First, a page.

children playing

Why women are central to our economic recovery

Printer-friendly versionSend by emailPDF version
Glassco, Lindsay., Roy, Maya., Senior, Paulette., & van Biesen, Tanya
Publication Date: 
24 Sep 2020


Lindsay Glassco is president and CEO of Plan International Canada; Maya Roy is CEO of YWCA Canada; Paulette Senior is president and CEO of the Canadian Women’s Foundation; and Tanya van Biesen is Executive Director of Catalyst Canada

In Wednesday’s Throne Speech, the federal government committed to creating an Action Plan for Women in the Economy, highlighting the need for women’s participation in the labour market to be an urgent priority for economic recovery.

In the throes of our current global health crisis, there have been triumphs and tragedies for gender equality and representation in Canada. In July, we confronted the latter. A report from RBC revealed that women’s participation in the labour force had dipped to its lowest level in three decades, with 1.5 million Canadian women losing their jobs in the first two months of the pandemic. It was a stark reminder that all crises affect populations differently.

Fast forward to August, and a triumph for women’s representation and leadership in Canada that was long overdue: Chrystia Freeland was named Canada’s first female minister of finance.

Each time a woman steps into an important role – be it in the political arena, in the corporate world or in any position of leadership – it is a remarkable feat. It represents a huge step toward breaking stereotypes and glass ceilings that hold women back, and paves the way for more women to move forward in leadership positions across sectors. While Canada having its first woman finance minister is important, the work needs to continue. The road to substantive gender equality for diverse women, especially in the economic sphere, is long and fraught. Despite strides made, we now face a real risk of slipping backward. What we need is a feminist economic recovery plan – a national plan that centres on gender equality, responds to the hurdles women and gender-diverse people face in addition to gender barriers and holds corporations responsible for continued progress on the commitments made.

If action isn’t taken now, Corporate Canada risks undoing progress on gender equality that was achieved over the past 30 years in Canada.

In Good Company (IGC) was created to promote gender equality in the corporate sector and beyond. It’s led by key organizations advancing the rights of women and girls: the Canadian Women’s Foundation, Catalyst, Plan International Canada and YWCA Canada.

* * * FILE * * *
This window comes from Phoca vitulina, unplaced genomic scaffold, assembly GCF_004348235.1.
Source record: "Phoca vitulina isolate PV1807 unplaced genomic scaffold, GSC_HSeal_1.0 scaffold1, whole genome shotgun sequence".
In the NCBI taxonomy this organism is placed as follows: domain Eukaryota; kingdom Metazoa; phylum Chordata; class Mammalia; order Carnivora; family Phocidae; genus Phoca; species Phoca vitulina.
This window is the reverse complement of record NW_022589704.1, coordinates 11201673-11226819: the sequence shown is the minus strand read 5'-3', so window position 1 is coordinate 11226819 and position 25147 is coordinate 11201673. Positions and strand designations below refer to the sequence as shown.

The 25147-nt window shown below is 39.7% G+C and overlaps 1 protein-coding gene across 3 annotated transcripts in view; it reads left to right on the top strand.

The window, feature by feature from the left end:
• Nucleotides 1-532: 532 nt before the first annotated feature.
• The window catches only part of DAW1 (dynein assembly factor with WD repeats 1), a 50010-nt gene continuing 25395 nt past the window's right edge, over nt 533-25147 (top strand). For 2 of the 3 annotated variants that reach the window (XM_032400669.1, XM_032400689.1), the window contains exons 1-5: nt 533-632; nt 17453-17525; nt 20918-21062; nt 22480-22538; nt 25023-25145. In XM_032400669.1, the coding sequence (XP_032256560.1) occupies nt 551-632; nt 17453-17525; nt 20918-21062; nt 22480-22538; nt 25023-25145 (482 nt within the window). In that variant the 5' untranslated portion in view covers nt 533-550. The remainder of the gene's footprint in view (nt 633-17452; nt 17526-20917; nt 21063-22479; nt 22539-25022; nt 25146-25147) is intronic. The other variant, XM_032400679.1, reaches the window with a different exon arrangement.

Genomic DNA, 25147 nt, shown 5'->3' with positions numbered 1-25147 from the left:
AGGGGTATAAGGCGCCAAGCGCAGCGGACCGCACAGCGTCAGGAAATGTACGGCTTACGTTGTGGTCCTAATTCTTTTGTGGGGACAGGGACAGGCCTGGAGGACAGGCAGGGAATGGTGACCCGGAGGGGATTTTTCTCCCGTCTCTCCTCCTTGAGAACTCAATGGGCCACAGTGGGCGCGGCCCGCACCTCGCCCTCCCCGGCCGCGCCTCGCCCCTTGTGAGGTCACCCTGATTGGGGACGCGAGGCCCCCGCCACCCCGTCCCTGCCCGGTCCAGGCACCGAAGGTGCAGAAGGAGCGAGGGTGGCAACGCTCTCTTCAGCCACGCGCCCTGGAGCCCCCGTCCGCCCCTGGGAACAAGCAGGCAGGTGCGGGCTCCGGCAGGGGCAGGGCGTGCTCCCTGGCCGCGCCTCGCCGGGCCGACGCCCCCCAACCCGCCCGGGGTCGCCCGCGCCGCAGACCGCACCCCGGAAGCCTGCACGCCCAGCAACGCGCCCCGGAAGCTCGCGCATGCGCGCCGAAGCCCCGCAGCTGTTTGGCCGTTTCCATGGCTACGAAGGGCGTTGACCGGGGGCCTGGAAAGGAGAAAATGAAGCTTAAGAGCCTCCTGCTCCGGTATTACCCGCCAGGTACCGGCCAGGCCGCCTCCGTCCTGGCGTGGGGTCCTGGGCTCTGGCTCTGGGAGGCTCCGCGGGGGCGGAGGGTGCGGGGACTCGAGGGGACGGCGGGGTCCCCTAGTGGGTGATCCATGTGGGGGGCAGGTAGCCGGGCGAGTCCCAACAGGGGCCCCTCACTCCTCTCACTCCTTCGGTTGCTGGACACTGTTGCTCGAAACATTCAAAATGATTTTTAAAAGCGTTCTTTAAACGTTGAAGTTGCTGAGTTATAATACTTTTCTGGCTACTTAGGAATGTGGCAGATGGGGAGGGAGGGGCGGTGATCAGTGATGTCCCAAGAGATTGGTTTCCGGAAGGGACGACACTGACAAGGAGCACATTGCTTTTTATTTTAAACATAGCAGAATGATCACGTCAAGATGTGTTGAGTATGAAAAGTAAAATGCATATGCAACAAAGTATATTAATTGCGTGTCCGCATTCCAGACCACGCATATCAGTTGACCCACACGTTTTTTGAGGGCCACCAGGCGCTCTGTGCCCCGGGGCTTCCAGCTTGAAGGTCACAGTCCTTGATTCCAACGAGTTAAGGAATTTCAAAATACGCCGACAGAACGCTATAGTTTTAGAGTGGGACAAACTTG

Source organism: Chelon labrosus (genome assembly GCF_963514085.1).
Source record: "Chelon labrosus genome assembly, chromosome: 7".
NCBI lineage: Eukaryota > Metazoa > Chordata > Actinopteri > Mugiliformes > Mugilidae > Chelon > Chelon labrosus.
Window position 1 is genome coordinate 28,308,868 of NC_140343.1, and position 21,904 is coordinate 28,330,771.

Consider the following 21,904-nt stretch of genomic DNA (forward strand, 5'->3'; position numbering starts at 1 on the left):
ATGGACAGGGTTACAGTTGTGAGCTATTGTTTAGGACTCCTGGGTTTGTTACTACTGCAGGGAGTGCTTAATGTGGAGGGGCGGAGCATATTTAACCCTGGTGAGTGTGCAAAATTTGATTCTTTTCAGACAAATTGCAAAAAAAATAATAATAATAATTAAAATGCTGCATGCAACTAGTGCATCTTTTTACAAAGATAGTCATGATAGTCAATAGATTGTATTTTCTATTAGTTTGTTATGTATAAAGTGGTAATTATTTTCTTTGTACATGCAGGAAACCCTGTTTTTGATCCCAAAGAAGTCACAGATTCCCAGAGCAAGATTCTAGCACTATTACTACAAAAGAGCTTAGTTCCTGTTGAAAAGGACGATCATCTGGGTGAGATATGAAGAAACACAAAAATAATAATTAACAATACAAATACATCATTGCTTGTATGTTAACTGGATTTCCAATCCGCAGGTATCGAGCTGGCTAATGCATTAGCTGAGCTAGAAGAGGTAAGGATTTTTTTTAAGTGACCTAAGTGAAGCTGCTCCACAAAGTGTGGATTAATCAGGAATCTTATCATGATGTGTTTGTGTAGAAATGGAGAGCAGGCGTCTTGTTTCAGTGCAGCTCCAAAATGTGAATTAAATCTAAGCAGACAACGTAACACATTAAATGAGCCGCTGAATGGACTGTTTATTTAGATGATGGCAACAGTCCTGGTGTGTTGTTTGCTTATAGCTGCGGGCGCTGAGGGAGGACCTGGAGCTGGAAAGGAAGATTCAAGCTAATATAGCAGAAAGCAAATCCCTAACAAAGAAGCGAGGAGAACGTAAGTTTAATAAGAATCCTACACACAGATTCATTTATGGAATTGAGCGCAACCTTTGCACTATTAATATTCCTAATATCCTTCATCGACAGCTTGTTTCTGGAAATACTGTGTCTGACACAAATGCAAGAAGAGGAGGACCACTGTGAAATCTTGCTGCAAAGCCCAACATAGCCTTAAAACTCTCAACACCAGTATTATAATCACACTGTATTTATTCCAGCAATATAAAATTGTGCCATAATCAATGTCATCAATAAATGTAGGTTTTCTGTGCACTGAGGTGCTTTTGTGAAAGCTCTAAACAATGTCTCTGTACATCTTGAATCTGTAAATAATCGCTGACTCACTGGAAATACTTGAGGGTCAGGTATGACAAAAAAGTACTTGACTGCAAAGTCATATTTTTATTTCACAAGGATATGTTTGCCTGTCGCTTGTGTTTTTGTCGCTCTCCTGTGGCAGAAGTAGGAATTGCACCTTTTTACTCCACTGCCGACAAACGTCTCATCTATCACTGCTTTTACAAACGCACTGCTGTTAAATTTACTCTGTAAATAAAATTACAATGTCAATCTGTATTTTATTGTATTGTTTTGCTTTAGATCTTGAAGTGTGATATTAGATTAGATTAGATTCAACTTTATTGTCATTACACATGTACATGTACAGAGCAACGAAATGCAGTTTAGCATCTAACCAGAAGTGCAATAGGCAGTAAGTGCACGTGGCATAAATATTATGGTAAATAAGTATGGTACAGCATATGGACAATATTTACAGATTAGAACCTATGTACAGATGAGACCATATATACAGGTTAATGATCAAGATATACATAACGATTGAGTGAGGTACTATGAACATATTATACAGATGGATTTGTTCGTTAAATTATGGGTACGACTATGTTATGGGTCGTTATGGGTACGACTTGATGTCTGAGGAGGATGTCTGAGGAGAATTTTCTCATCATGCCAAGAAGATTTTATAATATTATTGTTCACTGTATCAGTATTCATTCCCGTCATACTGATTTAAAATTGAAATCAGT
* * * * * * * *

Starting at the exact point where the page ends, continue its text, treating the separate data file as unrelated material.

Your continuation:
We believe the pandemic has proven an undeniable truth: While women are critical players in societal health and well-being, as well as economic growth and prosperity, they emerge as the most negatively affected by shocks in every domain, be it escalation in gender-based violence or economic disadvantage. As we rebuild, we have new opportunities and responsibilities to radically reimagine women and work to create an empowering future that promotes transformative change to prevailing gender norms.

And we aren’t doing this alone.

IGC has partnered with the RBC Foundation to look at how we can rebuild a better, more equitable environment for women through this crisis and into the future. Helena Gottschling, RBC’s chief human resources officer, believes “COVID presents an opportunity for organizations to reassess whether or not their policies and practices enable the gender equality we all want to see in our workplaces and beyond.”

“The pandemic is inspiring people to rethink how they balance life and work, both today and in the future,” Ms. Gottschling says. “We’re all living this live experiment together and learning more about the unique circumstances of our colleagues, friends and family. A defining outcome of this moment in history will be how we rallied to support each other in new ways.”

It’s time to break the mould.

Corporations must provide more flexibility and protections during the pandemic to respond to the reality that women occupy a large percentage of high-risk jobs, in addition to carrying more family responsibilities. Measures for those with caregiving responsibilities – such as modified workweeks; flex time to care for children, sick or elderly family members; and the provision of appropriate personal protective equipment – are a good place to start.

Companies must develop a robust, transparent pay-equity action plan. Addressing pay inequities operationalizes legal human-rights requirements, helps correct persistent stereotypes around the value of women’s contributions and enables women and their families to reach their financial goals.

The corporate sector can also advance gender equality by advocating for accessible, affordable, high-quality child care for all. With child-care responsibilities falling primarily on women, the increased unpaid workload during the pandemic leaves little room for paid work to happen. Economists and parents agree – child care is what makes every other part of the economy possible.

It’s time to double up efforts to target sustainable outcomes that eliminate barriers for women and pro-actively create opportunities for those hit hardest.

Corporate Canada has an important role to play, and ultimately, prioritizing diversity and inclusion is good for business. Higher gender diversity brings measurable and meaningful results, such as decreased staff turnover; improved reputation; increased engagement, performance and creativity; increased consumer base representation; and a wider talent pool.

We can’t just keep the ball rolling on Canada’s decades of economic progress for women – we can help push it up the hill.

When women work, economies grow.